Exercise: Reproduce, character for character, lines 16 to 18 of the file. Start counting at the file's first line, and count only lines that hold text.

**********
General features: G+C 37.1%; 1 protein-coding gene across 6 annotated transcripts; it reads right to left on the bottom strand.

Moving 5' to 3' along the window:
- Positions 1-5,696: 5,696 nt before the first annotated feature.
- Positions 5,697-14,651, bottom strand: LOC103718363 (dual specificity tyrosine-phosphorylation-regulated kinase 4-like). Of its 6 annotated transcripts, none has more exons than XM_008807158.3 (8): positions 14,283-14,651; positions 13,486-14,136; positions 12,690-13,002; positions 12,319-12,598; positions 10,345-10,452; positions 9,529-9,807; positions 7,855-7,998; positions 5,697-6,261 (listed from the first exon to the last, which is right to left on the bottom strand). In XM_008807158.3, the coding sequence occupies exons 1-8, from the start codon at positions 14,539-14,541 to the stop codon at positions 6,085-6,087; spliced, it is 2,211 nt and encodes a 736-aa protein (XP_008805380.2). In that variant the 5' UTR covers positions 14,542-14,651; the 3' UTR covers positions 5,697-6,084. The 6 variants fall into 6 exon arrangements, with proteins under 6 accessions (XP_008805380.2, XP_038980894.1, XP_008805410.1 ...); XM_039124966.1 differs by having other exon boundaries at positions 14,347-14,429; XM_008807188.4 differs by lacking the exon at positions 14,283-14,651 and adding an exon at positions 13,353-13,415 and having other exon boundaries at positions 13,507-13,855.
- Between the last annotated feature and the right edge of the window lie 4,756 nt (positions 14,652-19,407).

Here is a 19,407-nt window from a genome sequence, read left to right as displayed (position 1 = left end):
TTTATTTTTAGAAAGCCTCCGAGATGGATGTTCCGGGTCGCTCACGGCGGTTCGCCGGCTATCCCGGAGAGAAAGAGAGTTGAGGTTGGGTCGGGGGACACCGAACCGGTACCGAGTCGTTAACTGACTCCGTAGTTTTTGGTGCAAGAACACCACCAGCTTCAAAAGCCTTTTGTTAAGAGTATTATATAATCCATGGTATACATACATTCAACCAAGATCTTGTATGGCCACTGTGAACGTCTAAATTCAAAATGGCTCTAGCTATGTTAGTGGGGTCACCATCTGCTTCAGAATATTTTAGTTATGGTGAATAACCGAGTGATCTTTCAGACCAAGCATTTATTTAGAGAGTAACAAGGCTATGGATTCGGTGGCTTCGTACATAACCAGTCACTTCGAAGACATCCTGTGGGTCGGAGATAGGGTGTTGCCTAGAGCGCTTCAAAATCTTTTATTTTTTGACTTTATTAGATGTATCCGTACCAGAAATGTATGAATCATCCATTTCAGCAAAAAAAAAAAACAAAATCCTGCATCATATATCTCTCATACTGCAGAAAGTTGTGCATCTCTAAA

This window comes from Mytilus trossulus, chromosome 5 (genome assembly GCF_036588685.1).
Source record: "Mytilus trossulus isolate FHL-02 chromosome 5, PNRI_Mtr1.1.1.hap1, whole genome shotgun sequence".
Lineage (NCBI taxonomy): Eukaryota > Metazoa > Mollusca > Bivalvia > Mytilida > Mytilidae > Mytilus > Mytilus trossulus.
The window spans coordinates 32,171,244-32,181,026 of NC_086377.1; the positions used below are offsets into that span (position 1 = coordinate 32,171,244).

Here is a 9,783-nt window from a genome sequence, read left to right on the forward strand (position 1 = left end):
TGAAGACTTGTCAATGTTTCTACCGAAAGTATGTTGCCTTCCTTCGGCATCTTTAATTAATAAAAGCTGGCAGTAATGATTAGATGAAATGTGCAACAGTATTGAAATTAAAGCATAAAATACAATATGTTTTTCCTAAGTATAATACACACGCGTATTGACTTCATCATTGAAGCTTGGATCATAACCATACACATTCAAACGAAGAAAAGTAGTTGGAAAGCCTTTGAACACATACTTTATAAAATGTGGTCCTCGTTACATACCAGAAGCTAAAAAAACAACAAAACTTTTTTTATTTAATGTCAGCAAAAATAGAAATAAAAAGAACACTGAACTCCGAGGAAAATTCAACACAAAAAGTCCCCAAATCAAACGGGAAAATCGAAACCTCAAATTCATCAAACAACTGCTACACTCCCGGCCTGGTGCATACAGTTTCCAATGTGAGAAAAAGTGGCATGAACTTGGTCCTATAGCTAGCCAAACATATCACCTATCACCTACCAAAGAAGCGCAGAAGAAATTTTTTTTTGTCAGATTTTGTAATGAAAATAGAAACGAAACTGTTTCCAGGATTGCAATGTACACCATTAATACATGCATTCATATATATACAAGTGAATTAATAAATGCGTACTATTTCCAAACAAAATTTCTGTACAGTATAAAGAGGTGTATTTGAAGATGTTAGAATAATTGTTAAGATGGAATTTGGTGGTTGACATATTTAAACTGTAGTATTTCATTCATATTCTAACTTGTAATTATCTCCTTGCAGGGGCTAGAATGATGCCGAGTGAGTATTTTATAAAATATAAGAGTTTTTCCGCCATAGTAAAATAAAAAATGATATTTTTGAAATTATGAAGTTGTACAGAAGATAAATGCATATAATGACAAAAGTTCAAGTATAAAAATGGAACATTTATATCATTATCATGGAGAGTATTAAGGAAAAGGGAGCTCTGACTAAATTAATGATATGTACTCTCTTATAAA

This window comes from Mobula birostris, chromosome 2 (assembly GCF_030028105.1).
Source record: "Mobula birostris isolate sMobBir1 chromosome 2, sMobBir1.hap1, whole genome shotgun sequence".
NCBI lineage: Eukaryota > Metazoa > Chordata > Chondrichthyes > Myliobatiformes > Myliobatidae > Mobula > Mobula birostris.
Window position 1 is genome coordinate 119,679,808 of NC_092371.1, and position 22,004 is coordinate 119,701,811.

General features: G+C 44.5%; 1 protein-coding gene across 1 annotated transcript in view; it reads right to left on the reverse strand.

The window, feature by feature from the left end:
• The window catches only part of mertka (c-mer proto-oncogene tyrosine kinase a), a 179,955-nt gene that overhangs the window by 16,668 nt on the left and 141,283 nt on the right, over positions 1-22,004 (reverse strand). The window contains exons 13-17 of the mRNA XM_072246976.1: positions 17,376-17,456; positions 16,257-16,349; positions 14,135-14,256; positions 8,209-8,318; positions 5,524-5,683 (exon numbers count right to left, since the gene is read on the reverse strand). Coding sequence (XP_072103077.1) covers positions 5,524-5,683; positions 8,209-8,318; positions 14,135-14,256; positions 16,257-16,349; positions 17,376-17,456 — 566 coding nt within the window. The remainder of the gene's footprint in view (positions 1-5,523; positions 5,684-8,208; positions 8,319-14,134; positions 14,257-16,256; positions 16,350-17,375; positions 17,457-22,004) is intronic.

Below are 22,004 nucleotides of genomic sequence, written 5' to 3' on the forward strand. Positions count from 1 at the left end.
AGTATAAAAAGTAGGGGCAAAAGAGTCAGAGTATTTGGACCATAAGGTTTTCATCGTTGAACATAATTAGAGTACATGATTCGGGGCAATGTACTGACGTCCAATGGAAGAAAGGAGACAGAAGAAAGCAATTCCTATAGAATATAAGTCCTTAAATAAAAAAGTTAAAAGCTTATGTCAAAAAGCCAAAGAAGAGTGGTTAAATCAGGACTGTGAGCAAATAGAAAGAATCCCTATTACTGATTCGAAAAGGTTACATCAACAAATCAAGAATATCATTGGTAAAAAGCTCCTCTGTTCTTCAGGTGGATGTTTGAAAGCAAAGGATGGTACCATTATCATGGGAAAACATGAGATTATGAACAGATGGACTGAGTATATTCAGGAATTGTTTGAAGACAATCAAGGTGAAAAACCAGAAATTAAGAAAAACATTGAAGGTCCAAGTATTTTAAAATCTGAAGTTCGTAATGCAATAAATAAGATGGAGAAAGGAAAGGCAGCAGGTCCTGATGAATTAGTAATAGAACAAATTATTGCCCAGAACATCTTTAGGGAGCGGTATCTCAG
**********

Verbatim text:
NCBI lineage: Eukaryota > Metazoa > Chordata > Chondrichthyes > Myliobatiformes > Myliobatidae > Mobula > Mobula birostris.
Window position 1 is genome coordinate 119,679,808 of NC_092371.1, and position 22,004 is coordinate 119,701,811.

General features: G+C 44.5%; 1 protein-coding gene across 1 annotated transcript in view; it reads right to left on the reverse strand.